7 things nobody tells you about running a marathon

Last Sunday I ran my second marathon. I’m not an athlete. I’m not a runner. I’m a fat guy trying to find a way to not be so fat. Like a lot of people, “lose weight” is a permanent fixture in my New Year’s Resolutions and “Run a Marathon” was on the bucket list. Seems reasonable to attempt to accomplish both goals at the same time, right?

It took me two marathons to figure out that running is more than a bucket list item. I believe its an important part of the human experience. When you decide to run a marathon, you will get a lot of interesting information from a lot of people in your life. Here are a few things nobody is going to tell you:

1 – It won’t change your life.

Life Changing Event Ahead Road Sign
Don’t get me wrong – you learn a lot about yourself when you endure the miles and miles of training, the hours and hours of solitude, and the two or three pairs of shoes you go through in the process. But life changing?

Everyone will tell you it changes you forever. That you will never be the same. I believe these are things marathon runners say to make themselves feel better about having spent this much time dedicated to a single event.

Trust me – Monday morning rolls around and you go to work and you read your email and talk about how short the weekend was and read the text your wife just sent you about something the kids did that was cute or how you’re out of toilet paper and she needs to you pick some up on the way home – just like last week before you finished a marathon.

Life continues.

2 – People aren’t impressed

FakeImpressed

“I ran a marathon” to the average person sounds like “did you know I hold the world record for eating the most scorpions in a single sitting?”

You are bragging that you did something they think is stupid. They will say they are impressed. But listen to the words, really listen to the tone in their voice. That’s not admiration. Its intrigue.Things like “Wow – I could never do that” are often accompanied by “I’m exhausted just thinking about it”.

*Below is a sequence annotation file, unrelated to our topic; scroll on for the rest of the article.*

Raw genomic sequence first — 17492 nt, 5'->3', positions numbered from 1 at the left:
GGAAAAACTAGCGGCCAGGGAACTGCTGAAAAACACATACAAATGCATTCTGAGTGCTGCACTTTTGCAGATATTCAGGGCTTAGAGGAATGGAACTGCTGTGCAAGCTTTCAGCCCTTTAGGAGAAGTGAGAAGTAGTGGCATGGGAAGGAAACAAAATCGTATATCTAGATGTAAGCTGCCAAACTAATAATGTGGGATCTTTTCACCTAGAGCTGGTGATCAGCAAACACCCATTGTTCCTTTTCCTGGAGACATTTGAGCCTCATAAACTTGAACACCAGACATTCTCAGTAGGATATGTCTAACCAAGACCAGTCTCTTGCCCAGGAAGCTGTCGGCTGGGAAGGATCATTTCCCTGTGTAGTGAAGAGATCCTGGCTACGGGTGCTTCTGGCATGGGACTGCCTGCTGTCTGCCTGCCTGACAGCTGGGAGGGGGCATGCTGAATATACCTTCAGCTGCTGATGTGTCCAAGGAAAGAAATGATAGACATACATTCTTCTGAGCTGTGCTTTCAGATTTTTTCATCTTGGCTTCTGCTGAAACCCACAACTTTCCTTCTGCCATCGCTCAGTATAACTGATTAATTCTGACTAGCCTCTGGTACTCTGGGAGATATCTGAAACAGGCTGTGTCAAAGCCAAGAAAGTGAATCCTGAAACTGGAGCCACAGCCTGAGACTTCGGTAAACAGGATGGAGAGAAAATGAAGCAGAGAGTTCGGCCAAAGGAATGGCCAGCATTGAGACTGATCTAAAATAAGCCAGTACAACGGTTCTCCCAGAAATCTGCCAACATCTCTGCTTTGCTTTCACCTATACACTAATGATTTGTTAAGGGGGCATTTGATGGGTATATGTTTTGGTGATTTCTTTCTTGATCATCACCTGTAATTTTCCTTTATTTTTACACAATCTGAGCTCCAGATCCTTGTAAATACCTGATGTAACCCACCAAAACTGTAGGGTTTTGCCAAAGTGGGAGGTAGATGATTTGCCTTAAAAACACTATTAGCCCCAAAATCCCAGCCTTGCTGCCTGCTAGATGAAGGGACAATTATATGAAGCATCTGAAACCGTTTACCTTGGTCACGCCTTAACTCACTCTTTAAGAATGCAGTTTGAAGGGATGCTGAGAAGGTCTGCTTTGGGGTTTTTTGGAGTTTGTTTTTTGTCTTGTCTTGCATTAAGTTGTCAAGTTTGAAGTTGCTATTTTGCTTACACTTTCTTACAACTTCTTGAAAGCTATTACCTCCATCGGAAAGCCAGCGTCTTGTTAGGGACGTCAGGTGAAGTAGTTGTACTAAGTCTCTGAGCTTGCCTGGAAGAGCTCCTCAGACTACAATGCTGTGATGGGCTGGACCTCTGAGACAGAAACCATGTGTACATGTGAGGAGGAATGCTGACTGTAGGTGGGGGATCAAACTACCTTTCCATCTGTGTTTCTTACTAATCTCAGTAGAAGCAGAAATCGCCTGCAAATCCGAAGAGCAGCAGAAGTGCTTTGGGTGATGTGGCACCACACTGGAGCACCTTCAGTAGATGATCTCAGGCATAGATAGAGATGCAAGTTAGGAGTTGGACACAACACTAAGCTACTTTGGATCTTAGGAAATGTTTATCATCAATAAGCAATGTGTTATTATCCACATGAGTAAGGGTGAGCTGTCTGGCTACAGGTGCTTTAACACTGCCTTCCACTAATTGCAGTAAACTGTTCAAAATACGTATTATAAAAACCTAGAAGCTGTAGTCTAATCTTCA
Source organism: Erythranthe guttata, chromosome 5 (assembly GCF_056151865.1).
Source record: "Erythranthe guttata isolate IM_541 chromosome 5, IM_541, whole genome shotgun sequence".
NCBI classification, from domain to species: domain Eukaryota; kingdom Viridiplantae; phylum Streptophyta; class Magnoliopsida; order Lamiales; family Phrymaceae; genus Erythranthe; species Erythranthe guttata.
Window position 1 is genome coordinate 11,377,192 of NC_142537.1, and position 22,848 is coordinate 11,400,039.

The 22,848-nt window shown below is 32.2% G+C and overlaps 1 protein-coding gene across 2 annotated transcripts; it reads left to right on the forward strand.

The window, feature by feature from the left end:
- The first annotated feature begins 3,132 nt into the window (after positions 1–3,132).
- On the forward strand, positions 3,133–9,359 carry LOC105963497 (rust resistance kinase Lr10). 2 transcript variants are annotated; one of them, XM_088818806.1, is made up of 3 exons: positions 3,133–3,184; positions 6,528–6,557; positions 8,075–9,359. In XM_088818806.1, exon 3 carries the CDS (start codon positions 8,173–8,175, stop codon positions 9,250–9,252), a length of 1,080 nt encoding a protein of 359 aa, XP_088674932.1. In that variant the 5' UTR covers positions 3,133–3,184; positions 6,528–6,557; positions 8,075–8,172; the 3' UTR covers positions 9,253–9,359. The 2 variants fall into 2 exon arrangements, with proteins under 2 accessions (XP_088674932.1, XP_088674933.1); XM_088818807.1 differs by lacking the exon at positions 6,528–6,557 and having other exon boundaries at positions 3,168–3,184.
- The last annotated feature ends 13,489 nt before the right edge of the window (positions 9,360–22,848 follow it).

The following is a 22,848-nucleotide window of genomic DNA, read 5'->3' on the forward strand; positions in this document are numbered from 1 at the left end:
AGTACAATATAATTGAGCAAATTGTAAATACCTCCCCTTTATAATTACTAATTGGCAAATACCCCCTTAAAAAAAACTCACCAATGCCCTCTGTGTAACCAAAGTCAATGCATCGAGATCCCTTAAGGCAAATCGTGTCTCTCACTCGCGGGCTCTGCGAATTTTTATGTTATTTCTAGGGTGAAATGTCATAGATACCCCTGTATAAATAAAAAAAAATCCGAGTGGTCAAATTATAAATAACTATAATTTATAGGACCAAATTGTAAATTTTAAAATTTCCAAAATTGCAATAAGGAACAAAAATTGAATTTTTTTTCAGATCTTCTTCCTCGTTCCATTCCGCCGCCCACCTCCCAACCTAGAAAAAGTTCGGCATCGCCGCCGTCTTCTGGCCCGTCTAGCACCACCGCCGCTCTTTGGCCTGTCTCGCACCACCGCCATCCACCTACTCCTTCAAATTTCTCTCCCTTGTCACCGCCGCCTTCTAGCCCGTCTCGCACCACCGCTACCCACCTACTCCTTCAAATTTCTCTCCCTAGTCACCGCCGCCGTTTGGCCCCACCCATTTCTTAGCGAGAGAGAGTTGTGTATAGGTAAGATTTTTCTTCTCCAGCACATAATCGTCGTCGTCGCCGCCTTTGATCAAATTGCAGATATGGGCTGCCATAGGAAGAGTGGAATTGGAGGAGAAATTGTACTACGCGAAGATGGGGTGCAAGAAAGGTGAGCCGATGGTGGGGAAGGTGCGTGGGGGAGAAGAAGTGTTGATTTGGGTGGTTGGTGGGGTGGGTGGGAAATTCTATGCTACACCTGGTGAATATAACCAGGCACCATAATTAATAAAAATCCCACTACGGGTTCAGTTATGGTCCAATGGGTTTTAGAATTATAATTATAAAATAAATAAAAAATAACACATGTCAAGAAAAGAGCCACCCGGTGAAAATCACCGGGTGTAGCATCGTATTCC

Translation: I would never do that because it sounds like a stupid thing to do. But hey, you did so, um go you?

I don’t mean for this to discourage you from running a marathon – just make sure you are doing it for your reasons regardless of what others might or might not find impressive.

3 – People have no clue how far a marathon is

How_Far

Here’s a real thing that was said to me last week: “My dad ran a 10 mile marathon last year”… um, no, no he didn’t run a 10 mile marathon. A marathon is 26.22 miles.

The fabled Greek run that the marathon is based on, is not a precise distant, but since the 1924 Olympics – the Marathon is 26.22 miles (based on the distance set at the 1908 Olympics). A Half Marathon is 13.1 miles. Which is pretty easy to work out once you know how far a marathon is.

Of course the confusion is easy to understand since Marathon Relays, Quarter Marathons, and Mini-Marathons (all with varying lengths) have popped up everywhere across the US.


4 – You may gain weight the week before the Marathon

gainedweight

This one is difficult to understand at first and I’ve only done two, so maybe my sample data isn’t large enough to draw this conclusion, but I gained ten pound the week before the first marathon and five pounds the week before this one.

I think the reason is the taper down period of training. You run miles and miles during training – each weekend you face a new challenging distance. Then suddenly, three weeks out, you run 20 miles and stop. You don’t stop running entirely, but the runs are shorter – much shorter.